Of all the icons that sprung from the 1990s, no one has made me feel “seen” like the titular character in the MTV cartoon series Daria. Growing up in the Philippines with a family that forced me to be loud and extroverted, I was used to being compared to the more well-adjusted and spunky heroines that permeated everyone’s TV sets. Back then, I had this notion that I needed to talk a lot and be aggressive for people to take me seriously, or at least pass as normal.
Then came Daria. This bespectacled young woman with acerbic wit came into my life in her green jacket and combat boots, showing my teenage self that not everyone cool needed to be perky and assertive. As someone who couldn’t relate to “action girls” or Disney princesses, I felt represented for the first time in my life. It sounds silly that a girl who lived in a lower-middle class Filipino neighborhood would see herself in a fairly privileged white American teen, but watching another bookish misfit traverse a constantly judgmental world somehow made me feel less alone.
Daria’s five-season run took place from 1997 to 2002, a time when people were still coming to terms with a new millennium. Although it aired during the earlier stages of my life, the show addressed issues I am still facing in my mid-20s: a hatred of vapidity, a disregard of shallow social niceties, and rejection of superficiality. Daria taught me that there’s always something to laugh at in a reality I can’t change, that I can be outspoken without being loud, and that non-aggressive defiance is best backed by an amazing soundtrack and reading list.
But despite being a hero to me and a million other maladjusted outsiders, Daria isn’t perfect—and that’s the best thing about her. In one of my favorite episodes “Boxing Daria,” it was revealed that she had problems growing up which resulted in her tendency to isolate herself due to unmet expectations of normalcy. In her desire to escape, she turned to a large box in her bedroom where she could be herself without being judged.
When I first saw the episode a year ago, I teared up over how much of my own childhood was reflected to me. Here was a little girl who couldn’t help being who she is; a girl whose default personality was not fitting in despite attempts by the adults around her to make her “normal.” Like Daria, I was used to hearing variations of the question “what’s wrong with you?” which resulted in my deployment of passive resistance as a form of retaliation and armor for the pain.
If Daria was just a smart teenage girl who did everything right and always acted reasonably in an unreasonable world, I wouldn’t be here writing about how the show molded a large part of my identity. Daria’s imperfection proved to me that even brilliant people get rejected; that they also struggle with balancing their ideals with practicality. The show and its heroine had heart, and it made me feel a little sad that I didn’t get to grow up watching someone like me mess up and strive to correct things. Then again, nobody really finishes growing up in this world.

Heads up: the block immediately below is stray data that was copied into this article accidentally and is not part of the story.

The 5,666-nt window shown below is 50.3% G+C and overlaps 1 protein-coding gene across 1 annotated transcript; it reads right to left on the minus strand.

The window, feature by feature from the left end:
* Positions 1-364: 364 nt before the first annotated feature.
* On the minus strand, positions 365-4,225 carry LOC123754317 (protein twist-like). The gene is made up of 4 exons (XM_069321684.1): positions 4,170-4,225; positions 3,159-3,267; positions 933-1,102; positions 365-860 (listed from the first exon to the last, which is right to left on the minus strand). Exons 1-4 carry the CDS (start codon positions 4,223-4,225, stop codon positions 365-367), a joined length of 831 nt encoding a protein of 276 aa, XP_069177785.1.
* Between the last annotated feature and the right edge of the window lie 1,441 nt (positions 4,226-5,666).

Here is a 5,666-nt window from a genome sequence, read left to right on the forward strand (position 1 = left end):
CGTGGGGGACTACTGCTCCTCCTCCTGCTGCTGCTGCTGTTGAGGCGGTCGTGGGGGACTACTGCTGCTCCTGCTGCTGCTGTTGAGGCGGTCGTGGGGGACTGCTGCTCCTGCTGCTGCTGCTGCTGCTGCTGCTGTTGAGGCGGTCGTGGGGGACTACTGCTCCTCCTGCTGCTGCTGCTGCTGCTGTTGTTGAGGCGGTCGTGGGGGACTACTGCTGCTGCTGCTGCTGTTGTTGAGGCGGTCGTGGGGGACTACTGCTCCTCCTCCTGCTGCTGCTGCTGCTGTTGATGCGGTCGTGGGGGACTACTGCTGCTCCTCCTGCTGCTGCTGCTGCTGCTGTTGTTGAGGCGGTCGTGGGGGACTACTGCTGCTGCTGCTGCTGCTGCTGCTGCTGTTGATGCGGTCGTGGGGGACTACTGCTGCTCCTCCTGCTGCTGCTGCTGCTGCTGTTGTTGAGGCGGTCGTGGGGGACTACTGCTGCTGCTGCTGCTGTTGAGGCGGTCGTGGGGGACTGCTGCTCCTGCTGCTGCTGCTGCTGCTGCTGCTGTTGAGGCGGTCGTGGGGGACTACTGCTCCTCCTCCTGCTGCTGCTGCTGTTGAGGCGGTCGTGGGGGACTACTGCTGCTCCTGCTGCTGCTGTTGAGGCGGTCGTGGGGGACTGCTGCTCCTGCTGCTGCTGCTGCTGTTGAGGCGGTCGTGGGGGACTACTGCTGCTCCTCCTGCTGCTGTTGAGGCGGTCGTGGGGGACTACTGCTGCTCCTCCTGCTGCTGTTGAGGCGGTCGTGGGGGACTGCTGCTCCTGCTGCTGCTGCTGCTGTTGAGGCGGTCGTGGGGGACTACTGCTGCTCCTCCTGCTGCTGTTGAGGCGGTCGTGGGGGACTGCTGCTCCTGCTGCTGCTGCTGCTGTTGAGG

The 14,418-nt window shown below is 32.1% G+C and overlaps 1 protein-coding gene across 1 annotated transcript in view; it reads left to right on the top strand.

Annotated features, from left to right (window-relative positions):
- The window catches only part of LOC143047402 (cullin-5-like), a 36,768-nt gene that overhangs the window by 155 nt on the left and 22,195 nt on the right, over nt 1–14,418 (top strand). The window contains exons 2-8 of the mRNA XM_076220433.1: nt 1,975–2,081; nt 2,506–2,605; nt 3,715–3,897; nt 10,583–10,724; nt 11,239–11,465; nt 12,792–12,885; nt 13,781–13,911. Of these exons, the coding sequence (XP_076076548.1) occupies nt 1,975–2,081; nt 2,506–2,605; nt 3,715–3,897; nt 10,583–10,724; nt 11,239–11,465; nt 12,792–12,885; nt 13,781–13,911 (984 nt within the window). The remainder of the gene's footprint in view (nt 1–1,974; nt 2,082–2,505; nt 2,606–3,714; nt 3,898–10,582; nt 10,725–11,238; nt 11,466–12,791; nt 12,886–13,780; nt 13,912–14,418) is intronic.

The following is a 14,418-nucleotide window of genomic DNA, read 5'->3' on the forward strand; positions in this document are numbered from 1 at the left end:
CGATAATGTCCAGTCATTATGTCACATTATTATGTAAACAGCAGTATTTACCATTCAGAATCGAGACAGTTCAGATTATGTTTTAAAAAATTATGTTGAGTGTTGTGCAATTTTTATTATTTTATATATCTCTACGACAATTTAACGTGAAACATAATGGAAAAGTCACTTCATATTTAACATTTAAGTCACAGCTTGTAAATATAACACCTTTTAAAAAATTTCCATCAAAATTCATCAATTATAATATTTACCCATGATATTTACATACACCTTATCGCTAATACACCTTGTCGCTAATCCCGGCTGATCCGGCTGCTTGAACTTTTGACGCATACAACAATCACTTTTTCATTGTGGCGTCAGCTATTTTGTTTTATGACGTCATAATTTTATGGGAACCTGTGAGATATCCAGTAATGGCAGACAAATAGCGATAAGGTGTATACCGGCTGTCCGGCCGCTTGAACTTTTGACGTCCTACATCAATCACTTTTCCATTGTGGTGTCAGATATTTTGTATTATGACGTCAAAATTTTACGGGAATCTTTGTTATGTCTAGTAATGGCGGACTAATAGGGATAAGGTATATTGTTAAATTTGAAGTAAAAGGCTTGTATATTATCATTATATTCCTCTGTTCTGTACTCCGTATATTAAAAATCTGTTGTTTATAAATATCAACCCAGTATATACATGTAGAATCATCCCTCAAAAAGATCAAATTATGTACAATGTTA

“Stand firm for what you believe in, until and unless experience proves you wrong,” Daria said during her poignant graduation speech in the show’s 90-minute finale. “Remember: when the Emperor looks naked, the Emperor is naked. The truth and a lie are not the ‘same sort of thing.’”
In today’s hyperconnected society and emphasis on personal brands, it can be difficult to keep up with Daria’s message of authenticity. Our actions, online or offline, may become unintentionally performative so we can forward our careers and validate ourselves. It’s easy to fight for something nowadays—in fact, it’s even encouraged. But sometimes, truths can no longer be distinguished from lies. What seems sincere can really be hollow at its core.
The real world is even more absurd than the Lawndale of Daria’s world. News items are turning into a never-ending series of bad jokes, and it’s getting easier to become disillusioned with reality. But that doesn’t mean we should give up on trying to change a rotten system. True to Daria’s virtue of cynical optimism, I aim to survive this whole spectacle by actively pursuing a quiet and mature kind of rebellion: sticking to my principles and adjusting accordingly when something proves me wrong.
After all, in the end, there’s nothing much we can do while they’re standing on our necks.
Image credit: @adriana_rll
Andrea Rivera is a struggling 20-something writer, office slave, and ex-emo kid from Manila, Philippines. You can follow her on Twitter @andreyeaah.